07/15/2002 12:00AM

For once, Woods on side of casinos


After Tiger Woods put away all challengers in the U.S. Open four weeks ago to go 2 for 2 in majors for the year, the Palms made him the 3-2 favorite to win the British Open, which begins Thursday.

To capitalize on Woods's popularity, several casinos have also put up odds on Woods to win the last two legs of the Grand Slam. Surprisingly, oddsmakers found that bettors were willing to bet against Woods.

At Station Casinos, "Tiger will win one more major" opened as the -210 favorite, with "Tiger will win two more majors" at +300, and "Tiger will win no more majors" at +260. Professional bettors saw that last option as a huge overlay and pounded it to -120. The same thing happened at the Stardust and other books that put up similar props. Those books will be cheering for Woods, which actually is not a bad position to be in.

Among other challengers, the Palms opened Phil "the best golfer to never win a major" Mickelson at 12-1, and he was promptly bet down to 10-1. Nick Faldo was also very popular in the early betting. Jeff Sherman, sports book supervisor at the Palms, opened him at 60-1, and he was promptly bet down to 40-1.

"Faldo has won [the British Open] at Muirfield twice," Sherman said, "and with his strong showing at the U.S. Open, bettors feel he has a great shot to win again at this course."

With odds dropping on those golfers, Sherman has raised Ernie Els from 12-1 to 14-1 and David Duval from 25-1 to 30-1. As with all other major events, head-to-head matchups and other props, like over/under winning score or whether the winner is American, will be available at the Palms on Monday.

Celebs chase little white ball

The world's top golfers are overseas for the British Open, but some other famous athletes are teeing off Friday through Sunday in a celebrity tournament in northern Nevada. The 13th annual American Century Celebrity Golf Championship will be played at the Edgewood Tahoe Golf Course near Lake Tahoe.

Caesars Tahoe has posted odds on the tournament, which boasts a $100,000 first prize. Former Pirates and Dodgers pitcher Rick Rhoden, who has won this event five times, has been made the 7-5 favorite. Defending champ Dan Quinn, who played pro hockey for the Penguins, is 2-1. Former NFL kicker Al Del Greco, the winner of the 2000 title, is 9-2.

But those betting favorites won't be the fan favorites or draw the biggest galleries, not with a tournament that includes A-list sports celebrities such as Michael Jordan, Charles Barkley, John Elway, Mario Lemieux, Jimmy Connors, Bo Jackson, Marshall Faulk, and Jerry Rice.

Jordan's odds are 50-1. Jordan finished ninth in the 1990 tourney, before he ever won an NBA title or one of his six NBA Playoff MVP honors.

Barkley is the longest shot on the board at 999-1. It reminds one of the time Woods was asked what Barkley's handicap was. Woods replied: "His golf game."

Caesars Tahoe also has prop wagering on pairings, like Rhoden/Lemieux vs. Quinn/Elway, as well as special parlays, such as 7-2 on Woods winning British Open and Rhoden winning the Tahoe Celebrity. It's 5-1 on a Woods/Quinn double.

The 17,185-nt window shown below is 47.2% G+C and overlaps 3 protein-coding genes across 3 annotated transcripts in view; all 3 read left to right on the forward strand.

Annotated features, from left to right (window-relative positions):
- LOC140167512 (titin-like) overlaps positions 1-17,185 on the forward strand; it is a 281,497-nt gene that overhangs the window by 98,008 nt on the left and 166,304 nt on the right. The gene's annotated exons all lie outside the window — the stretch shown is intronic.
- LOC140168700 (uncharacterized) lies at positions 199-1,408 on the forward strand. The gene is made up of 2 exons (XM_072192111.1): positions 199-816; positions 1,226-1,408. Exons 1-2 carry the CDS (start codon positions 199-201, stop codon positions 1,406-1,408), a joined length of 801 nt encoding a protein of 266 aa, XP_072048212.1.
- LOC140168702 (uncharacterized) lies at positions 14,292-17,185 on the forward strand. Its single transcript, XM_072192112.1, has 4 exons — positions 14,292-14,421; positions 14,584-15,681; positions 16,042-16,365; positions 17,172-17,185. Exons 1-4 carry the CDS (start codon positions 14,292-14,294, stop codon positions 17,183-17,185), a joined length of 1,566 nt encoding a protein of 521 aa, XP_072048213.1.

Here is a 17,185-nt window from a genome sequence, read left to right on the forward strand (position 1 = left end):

NBC will televise the final two rounds Saturday and Sunday.

News and notes

Nevada horse racing leaders will give a "state of the industry" presentation to the Nevada Gaming Commission at 10:30 a.m. on July 25 at the Grant Sawyer Building in Las Vegas. The horse racing leaders said they will ask regulators to ease restrictions that have put Nevada's race books, which once paved the way for nationwide full-card simulcasting, behind the times. The public is invited to attend.

* The U.S. Senate voted 60-39 last Tuesday to override Nevada Gov. Kenny Guinn's veto and approve Yucca Mountain, located 90 miles northwest of Las Vegas, as the nation's storage facility for nuclear waste. However, shipments would not take place until 2010 and Nevada's representatives have vowed to continue fighting.

* Also last Tuesday, the Culinary Union ended its strike against and came to terms with the Golden Gate, which was the sole holdout after monthlong negotiations that saw 35 Vegas hotels renewing their contract. The Culinary is now expected to target locals casinos that have yet to be unionized.

* The 7-7 tie in last Tuesday's All-Star Game caused Vegas sports books to refund all straight-up bets. However, bettors who took over 9 runs were paid because betting rules for baseball totals call for a game to go at least 8 1/2 innings to be official. Run line wagers were also paid, with the American League +1 1/2 as the winning side. Props bets, such as first player to homer, were also valid.

Spoiled for sure

When you've lived in Las Vegas for a while, you forget how things are different in the rest of the country. Some observations from a recent trip to Missouri:

* On a layover in Albuquerque, I had some spare change after buying lunch. On the way back to the waiting area, I held the nickels and quarters in my hand until realizing that there weren't any slot machines for me to dump them in.

* The riverboat casinos in St. Louis have to leave the dock in order for you to place a bet, and they're only open to 2 a.m. on weekdays and 4 a.m. on weekends.

* Also in St. Louis, hotel room service ends at 10 p.m. Say what?

* Las Vegas used to be where entertainers went when their careers were at an end. Branson, Mo., now holds that distinction. The top acts in town: Bobby Vinton, Mel Tillis, and Yakov Smirnoff.